ERISA plans excluded from estate:
The Supreme Court has held that an employee’s interest in pension plans that are qualified under ERISA (the Employee Retirement Income Security Act which contains the governing law on pensions) are not property of the estate: the debtor does not even have to claim them as exempt in bankruptcy. If an asset is not property of the estate, the trustee cannot cash it in for the benefit of creditors.
Exemptions protect retirement savings that are property of the estate. Retirement savings that are property of the estate, such as some Keogh plans and IRAs, can be claimed as exempt up to a million dollars.
Can I get credit after bankruptcy?
Filing bankruptcy does not prevent you from getting new credit. An entire class of lenders targets the recently bankrupt as customers!
Immediately after a bankruptcy filing, you can expect credit to be more difficult to get, more expensive, and limited in amount.
After a bankruptcy discharge, some debtors may be eligible for mortgage loans on terms just as good as those with the same financial characteristics who have not filed bankruptcy. That is, in getting a home loan after a bankruptcy, the size of your down payment and the stability of your income will be much more important than the fact that you filed bankruptcy in the past.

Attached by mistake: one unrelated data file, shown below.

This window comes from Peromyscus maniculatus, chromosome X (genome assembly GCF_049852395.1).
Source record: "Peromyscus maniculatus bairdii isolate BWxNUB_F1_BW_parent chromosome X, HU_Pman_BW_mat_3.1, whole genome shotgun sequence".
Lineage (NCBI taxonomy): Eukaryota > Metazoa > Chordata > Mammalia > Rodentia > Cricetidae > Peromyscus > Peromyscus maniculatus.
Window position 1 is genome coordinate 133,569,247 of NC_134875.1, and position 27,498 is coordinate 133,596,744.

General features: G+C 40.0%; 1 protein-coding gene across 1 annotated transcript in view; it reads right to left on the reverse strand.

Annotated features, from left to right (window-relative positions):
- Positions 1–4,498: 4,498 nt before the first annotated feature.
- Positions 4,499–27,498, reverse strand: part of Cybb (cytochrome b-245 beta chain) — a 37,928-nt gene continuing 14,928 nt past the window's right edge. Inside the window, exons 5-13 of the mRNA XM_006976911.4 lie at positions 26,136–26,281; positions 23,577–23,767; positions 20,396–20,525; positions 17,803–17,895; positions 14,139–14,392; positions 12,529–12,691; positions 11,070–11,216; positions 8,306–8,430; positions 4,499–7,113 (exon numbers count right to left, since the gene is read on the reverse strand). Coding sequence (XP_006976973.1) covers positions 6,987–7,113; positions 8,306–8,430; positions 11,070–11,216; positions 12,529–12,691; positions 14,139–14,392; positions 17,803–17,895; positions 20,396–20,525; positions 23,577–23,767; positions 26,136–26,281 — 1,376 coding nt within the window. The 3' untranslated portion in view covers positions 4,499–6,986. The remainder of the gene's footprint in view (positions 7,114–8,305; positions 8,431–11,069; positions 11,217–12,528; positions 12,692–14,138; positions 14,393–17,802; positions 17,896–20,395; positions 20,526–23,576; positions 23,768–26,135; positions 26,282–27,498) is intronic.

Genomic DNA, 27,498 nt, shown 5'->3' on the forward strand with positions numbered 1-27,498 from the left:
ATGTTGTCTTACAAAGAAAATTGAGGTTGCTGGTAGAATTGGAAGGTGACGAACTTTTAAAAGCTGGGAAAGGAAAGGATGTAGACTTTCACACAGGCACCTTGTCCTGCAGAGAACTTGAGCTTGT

There is no “right” to credit. Landlords and credit card companies are well within their rights to consider your financial history in their credit decision. However, debtors are protected from discrimination in government employment and governmental licensing based solely on the fact that they have filed bankruptcy by provisions of the Bankruptcy Code § 525.
While the fact that you filed bankruptcy stays on your credit report for 10 years, it becomes less significant the more time elapses. In fact, you are probably a better credit risk after bankruptcy than before.
Is the IRS affected by my bankruptcy filing?
The IRS must cease collection actions after a bankruptcy is filed, just like all other creditors. The automatic stay protects the debtor and the debtor’s property.
Whether the tax claim will survive the bankruptcy, (that is, whether it is non-dischargeable) depends on many variables.